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Legion, scouts mark 9/11 anniversary
Groups retire flags after ceremony
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Boy Scouts of America Troop 461 members help American Legion Post 321 members retire worn American flags Wednesday following the groups 9/11 observance ceremony near the Historic Midway Church. - photo by Photo by Randy C. Murray

American Legion Post 321 and the Boy Scouts of America Troop 461 partnered Wednesday evening to observe the 12th anniversary of the attacks of Sept. 11, 2001. Legion members and scouts also teamed up to conduct a formal flag-retirement ceremony.
Special guests attending the ceremonies were Midway Mayor Dr. Clemontine Washington, Midway City Councilman Leverne Clancy Jr. and Brooke Childers, field representative for Rep. Jack Kingston, R-Ga. First responders and members of the community also were present.
Post 321 Commander Dennis Fitzgerald began the event by welcoming guests and first responders. He then commanded the color guard to post the colors. Post 321’s finance officer, Jeffery Bowen, and Sergeant at Arms Herbert Reed followed scouts Josh Glandon, Connor Jones and Ethan Schmeltzer as they marched forward with an American flag.
After the flag was posted, Reed led everyone in a salute and recitation the Pledge of Allegiance. Legion Chaplain Jason Childers offered the invocation.
“Just as some of us, when we were growing up, learned why it was important to remember Pearl Harbor Day on Dec. 7, 1941, it’s important that today’s youths learn why they need to remember the attacks on Sept. 11, 2001,” Fitzgerald said. “Those who were living when Pearl Harbor was attacked, when President (John) Kennedy was shot and when the World Trade Center was attacked need to tell the next generation what they were doing on that day, so Americans will always remember.”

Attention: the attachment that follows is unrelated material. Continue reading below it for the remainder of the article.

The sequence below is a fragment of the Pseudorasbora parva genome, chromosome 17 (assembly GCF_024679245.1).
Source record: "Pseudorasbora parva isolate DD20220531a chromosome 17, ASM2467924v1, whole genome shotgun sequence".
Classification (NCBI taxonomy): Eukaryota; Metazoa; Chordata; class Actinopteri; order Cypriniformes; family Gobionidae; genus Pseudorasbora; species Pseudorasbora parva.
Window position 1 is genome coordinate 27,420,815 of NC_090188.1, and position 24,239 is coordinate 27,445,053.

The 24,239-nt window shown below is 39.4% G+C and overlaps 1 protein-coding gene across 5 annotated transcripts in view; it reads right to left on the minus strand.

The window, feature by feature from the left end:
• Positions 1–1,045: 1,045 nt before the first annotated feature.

Failing to teach each generation why certain dates and events are important to this country’s history just increases the risk that the same thing will happen again, he said.
The commemoration ceremony concluded, but one event flowed directly into the next. Fitzgerald asked the sergeant at arms if he had any worn or soiled American flags that needed to be retired. Reed’s affirmative response led to a command to have the flags inspected by the senior and junior vice commanders, Alvin Schmitt and Darryl Woodard, respectively. When it was confirmed the flags qualified for retirement, the ceremony moved to a large burning barrel near the old Midway church.
Jeff Allmond, Boy Scout unit commissioner for the Atlantic District, assisted Bowen in prepping the flags for burning. Full-size flags were unfolded then draped over a metal pole. The flags were drenched in lighter fluid and placed over the open fire to burn completely. The remaining flags all were small, like those placed on veterans’ graves. In fact, Bowen said, the 20 or more flags they were retiring
came from just two graveyards in Midway.
“A lot of people don’t know it, but there are over 750 veterans’ graves here in Midway, Riceboro and the surrounding area,” Fitzgerald said. “These smaller flags you see here marked the graves of veterans going back to the American Revolution.”
He said when the flags all were burned, the ashes would be collected and placed in a container. That container then would be buried next to a veteran’s grave, he said. He told guests that whenever they see an American flag that’s torn, worn or soiled, they should contact the American Legion. The flag will be replaced with a new one, and the old flag will be properly retired.

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